Solar Energy: Demand Grows
When photovoltaics (PV) or the conversion of solar energy to electric power came on the scene 30 years ago, it was so inefficient that few thought it could ever power American homes. But the technology has come a long way, and demand for PV systems in the U.S. is now growing at almost 25 percent per year.
- In sunny California, brownouts and energy crises have pushed the state to set an ambitious goal of putting photovoltaic systems on a million roofs by 2016.
Government Incentives Reduce Costs
The cost of installation can be daunting for homeowners, but government incentives make them much more enticing.
- The federal government rebates $2,000 per system.
- In California, the state not only gives a property tax reduction for the cost of the system, it also rebates $2.50 for every system watt. So, a 4-kilowatt system that costs $36,000 only winds up costing the homeowner $26,000.
- In Florida, homeowners can get $4 per system watt, so the same system costs only $18,000. Add to that the value of the electricity generated by the system – which, depending on your area, can be between $250 and $750 per year – and photovoltaics start to make a lot more sense.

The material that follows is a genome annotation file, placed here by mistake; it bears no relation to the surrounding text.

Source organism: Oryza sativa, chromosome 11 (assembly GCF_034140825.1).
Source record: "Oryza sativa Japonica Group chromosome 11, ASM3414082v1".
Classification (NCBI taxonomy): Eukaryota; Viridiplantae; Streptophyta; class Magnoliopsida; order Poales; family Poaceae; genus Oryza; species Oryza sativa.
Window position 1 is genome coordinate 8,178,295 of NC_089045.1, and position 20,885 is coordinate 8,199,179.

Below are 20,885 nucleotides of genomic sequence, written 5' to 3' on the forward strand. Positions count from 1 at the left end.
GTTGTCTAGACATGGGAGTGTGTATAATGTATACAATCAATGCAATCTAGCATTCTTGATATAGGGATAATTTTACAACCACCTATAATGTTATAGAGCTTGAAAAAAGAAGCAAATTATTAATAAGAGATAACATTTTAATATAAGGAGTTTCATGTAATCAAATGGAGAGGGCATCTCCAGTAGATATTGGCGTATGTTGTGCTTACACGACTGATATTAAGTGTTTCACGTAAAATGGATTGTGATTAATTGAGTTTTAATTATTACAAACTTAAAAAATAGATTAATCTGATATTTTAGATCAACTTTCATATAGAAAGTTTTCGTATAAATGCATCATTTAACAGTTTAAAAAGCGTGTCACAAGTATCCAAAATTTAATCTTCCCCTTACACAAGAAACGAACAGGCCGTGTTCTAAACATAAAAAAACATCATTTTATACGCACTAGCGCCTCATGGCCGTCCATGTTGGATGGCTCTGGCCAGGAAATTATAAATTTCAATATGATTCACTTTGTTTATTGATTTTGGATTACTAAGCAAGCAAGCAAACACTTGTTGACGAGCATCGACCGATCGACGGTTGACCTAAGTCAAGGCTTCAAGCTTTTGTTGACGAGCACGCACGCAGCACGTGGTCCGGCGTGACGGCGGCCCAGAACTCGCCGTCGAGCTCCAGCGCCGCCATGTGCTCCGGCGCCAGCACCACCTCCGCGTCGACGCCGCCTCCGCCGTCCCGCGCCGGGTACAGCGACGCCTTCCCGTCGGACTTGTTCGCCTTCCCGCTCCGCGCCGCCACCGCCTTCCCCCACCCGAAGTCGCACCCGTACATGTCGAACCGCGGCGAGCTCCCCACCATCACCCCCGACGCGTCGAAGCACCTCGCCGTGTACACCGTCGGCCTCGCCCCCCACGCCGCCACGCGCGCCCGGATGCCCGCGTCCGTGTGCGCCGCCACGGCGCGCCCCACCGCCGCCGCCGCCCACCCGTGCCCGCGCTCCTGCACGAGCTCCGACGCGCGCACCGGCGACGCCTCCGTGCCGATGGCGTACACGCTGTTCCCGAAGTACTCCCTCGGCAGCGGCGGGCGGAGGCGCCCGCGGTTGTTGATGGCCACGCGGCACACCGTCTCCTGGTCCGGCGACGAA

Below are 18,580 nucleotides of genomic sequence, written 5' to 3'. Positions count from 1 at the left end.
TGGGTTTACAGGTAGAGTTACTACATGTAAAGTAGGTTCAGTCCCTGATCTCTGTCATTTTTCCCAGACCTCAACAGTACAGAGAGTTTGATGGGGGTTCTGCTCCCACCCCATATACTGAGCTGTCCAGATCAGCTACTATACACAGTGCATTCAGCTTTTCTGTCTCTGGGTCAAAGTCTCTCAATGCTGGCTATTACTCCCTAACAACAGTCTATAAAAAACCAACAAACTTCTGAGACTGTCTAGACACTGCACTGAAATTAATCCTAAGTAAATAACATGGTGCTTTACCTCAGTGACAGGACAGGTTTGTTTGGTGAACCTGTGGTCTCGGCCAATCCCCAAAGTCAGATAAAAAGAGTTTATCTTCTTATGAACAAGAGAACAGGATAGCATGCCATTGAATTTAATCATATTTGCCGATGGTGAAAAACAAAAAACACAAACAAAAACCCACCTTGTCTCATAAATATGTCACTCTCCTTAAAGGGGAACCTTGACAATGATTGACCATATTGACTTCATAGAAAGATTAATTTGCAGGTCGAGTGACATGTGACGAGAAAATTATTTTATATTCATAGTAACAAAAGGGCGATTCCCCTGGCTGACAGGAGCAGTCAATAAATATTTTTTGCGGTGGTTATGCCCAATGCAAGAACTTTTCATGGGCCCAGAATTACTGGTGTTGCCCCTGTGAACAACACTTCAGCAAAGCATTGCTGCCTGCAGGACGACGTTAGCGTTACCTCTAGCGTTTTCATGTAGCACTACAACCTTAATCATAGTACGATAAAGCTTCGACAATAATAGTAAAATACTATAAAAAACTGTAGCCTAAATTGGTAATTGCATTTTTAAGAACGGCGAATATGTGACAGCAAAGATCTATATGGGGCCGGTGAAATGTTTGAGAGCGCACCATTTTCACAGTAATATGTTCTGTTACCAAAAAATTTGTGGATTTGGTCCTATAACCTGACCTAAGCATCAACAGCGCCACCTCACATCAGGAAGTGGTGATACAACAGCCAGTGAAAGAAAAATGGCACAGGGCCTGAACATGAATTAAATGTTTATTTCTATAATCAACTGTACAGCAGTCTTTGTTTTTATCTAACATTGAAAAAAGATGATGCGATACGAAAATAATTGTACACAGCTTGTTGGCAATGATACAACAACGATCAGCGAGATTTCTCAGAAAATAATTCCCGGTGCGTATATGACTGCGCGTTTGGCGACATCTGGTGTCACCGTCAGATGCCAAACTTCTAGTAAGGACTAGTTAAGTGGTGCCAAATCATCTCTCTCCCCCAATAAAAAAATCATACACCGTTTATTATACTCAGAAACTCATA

Solar Energy: How it Works
As roof-mounted panels or even integrated into asphalt roof shingles, photovoltaic cells contain silicon wafers which react to sunlight by releasing free electrons. These electrons create direct electric current, or D/C power. The system’s inverter switches the D/C to the alternating current, or A/C, that powers our homes.
Household photovoltaic systems have become simpler and better adapted to mainstream use now that grid-tied net metering is easier and no battery backup is needed. Any electricity the system generates that’s not used in the home gets sold directly back to the power company.
The Wave of the Future
In sunny areas, the larger 4-kilowatt systems available today can generate half or more of what the average household consumes. Even where it’s not so sunny, photovoltaic systems have become so viable that many forward-thinking developers are pairing them with geothermal heat systems to market the new non-polluting, low-energy home.